By Andrew Starke

Microbreweries have welcomed proposed reforms by The Australian Greens, which would look to improve their ability to compete in a domestic market heavily dominated by multinational companies.

The Greens yesterday (Sept 20) called on the government to reform the definition of a microbrewery for tax purposes, helping more innovative small businesses become medium-sized businesses and increasing tax revenues.

Microbreweries can only access the excise refund that other small local producers get if they brew less than 30,000 litres a year.

The Greens believe this limit, and the $10,000 cap on the total refund, is stifling the growth of the industry, allowing further market domination by imported beers.

“Microbreweries have a special place in Australia’s food culture, and they create excellent local jobs in rural and regional areas,” said Australian Greens deputy leader, Senator Christine Milne.

“Like small wineries, microbreweries are also becoming tourist attraction, spurring further development and job creation across the regions.

“But, while small wineries can claim back all the excise they pay under the Wine Equalisation Tax, only breweries of a very small size that is out of step with industry reality can claim an excise rebate.”

General manager of microbrewery The Two Metre Tall Company, Jane Huntington, said she was thrilled to hear of Senator Milne’s proposed Microbrewery Refund reforms, which are set for debate in the Senate this week.

“Excise is an enormous burden for small brewers across the nation and the proposed reforms would provide a financial lifeline to rural and regional businesses such as ours,” she said.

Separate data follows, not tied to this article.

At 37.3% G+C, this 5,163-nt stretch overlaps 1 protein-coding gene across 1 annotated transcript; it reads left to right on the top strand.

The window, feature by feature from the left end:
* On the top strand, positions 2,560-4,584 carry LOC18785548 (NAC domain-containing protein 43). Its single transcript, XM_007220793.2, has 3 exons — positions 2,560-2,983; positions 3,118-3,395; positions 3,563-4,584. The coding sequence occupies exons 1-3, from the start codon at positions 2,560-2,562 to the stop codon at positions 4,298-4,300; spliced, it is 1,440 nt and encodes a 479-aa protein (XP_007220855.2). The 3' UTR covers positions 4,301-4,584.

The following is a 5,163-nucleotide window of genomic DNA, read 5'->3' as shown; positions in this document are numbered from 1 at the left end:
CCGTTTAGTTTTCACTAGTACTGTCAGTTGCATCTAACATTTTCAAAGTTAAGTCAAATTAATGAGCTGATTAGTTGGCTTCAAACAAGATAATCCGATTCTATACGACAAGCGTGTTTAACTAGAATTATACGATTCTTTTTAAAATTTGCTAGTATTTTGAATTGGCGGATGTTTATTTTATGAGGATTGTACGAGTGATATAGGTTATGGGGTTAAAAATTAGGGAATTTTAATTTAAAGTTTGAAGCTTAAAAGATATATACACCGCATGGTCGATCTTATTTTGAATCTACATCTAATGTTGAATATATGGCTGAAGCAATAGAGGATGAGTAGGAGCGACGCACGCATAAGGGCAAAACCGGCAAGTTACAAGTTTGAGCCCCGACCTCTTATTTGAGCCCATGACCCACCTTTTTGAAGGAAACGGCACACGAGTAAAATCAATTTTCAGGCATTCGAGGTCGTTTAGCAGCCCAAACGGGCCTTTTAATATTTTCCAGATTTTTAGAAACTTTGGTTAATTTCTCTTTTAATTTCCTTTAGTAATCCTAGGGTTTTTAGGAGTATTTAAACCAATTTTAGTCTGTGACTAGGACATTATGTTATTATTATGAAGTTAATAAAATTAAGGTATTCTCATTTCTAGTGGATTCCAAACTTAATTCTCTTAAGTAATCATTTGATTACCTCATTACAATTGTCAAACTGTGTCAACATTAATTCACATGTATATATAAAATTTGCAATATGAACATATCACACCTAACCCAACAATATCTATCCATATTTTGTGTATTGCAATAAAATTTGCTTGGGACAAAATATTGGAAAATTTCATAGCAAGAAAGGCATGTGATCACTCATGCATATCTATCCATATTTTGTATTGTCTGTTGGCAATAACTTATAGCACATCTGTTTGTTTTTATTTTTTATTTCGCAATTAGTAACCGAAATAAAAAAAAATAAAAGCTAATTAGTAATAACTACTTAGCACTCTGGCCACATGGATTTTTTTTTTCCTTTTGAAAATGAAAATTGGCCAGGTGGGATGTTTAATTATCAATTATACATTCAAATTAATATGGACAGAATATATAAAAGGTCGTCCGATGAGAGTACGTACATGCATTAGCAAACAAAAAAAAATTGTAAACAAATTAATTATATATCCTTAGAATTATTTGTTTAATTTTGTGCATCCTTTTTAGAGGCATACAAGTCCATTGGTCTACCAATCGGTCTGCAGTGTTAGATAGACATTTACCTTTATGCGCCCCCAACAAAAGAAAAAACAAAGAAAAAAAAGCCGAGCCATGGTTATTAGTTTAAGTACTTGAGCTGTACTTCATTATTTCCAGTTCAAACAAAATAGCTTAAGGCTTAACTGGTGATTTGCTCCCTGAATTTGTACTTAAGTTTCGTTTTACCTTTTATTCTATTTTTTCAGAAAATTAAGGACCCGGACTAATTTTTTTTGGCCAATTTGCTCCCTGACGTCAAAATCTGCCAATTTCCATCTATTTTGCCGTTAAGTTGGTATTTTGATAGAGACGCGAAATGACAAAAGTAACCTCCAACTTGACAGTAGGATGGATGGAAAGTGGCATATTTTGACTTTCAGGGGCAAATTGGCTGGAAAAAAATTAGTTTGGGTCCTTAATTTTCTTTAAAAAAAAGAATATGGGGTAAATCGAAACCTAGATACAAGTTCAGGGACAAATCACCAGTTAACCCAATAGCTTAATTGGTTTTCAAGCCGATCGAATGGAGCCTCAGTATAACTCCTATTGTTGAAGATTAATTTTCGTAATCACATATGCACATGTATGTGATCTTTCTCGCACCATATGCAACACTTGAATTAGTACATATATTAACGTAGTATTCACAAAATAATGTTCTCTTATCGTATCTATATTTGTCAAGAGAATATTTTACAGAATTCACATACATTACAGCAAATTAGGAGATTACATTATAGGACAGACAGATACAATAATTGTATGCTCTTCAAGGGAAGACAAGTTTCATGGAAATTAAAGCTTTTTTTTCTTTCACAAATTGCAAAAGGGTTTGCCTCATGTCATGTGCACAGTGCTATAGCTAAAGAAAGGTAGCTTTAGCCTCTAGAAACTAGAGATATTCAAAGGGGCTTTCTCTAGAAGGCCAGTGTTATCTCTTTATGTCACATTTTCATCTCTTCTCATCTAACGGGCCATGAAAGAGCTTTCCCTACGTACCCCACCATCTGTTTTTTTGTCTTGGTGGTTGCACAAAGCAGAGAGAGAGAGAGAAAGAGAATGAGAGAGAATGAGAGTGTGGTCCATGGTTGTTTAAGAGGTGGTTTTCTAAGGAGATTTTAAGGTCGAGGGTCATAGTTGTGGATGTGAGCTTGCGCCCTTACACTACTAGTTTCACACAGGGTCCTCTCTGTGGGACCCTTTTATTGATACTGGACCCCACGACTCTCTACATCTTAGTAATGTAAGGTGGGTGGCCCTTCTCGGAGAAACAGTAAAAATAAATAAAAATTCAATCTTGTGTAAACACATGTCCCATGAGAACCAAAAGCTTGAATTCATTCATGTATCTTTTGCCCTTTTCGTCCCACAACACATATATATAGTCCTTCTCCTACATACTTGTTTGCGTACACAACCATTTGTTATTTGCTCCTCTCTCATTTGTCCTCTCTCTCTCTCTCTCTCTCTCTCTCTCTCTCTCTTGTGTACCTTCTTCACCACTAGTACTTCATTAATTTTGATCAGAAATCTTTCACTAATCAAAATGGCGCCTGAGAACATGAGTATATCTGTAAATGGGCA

The essence of the motion is outlined as follows:

  • Microbreweries are important niche businesses in Australia, providing valuable job opportunities and economic growth particularly in rural and regional areas;
  • Microbreweries need recognition within the tax system through the Microbrewery Refund, given that they are competing in a domestic market heavily dominated by multinational companies;
  • The Microbrewery Refund was introduced in 2000, and that the definition of a microbrewery has not been reviewed and is now markedly out of step with industry reality;
  • The maximum excise refund has remained capped at $10,000, while the beer excise has been raised twice a year for the last eleven years with CPI.

It calls on the Government to:

  • Amend the definition of a Microbrewery under Excise Regulation 1925 2AB, so that a microbrewery is defined as a brewery that produces up to 300,000 litres of beer annually, replacing the current maximum volume of 30,000 litres;
  • Amend Subparagraph 50 (1) zzd of Excise Regulation 1925 to remove the maximum of $10,000 excise refund that can be claimed in a financial year.

The Shout Team

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  1. Gee, I wonder if anyone would give any consideration to small, or “micro”, retailers, as opposed to the two giants that are destroying Australian retail.

  2. This reform is an must for the micro brewery industry, and the type of reform the industry has been asking to take place from both major parties for about 4 years now, lets hope this small Australian industry gets this urgent boost.

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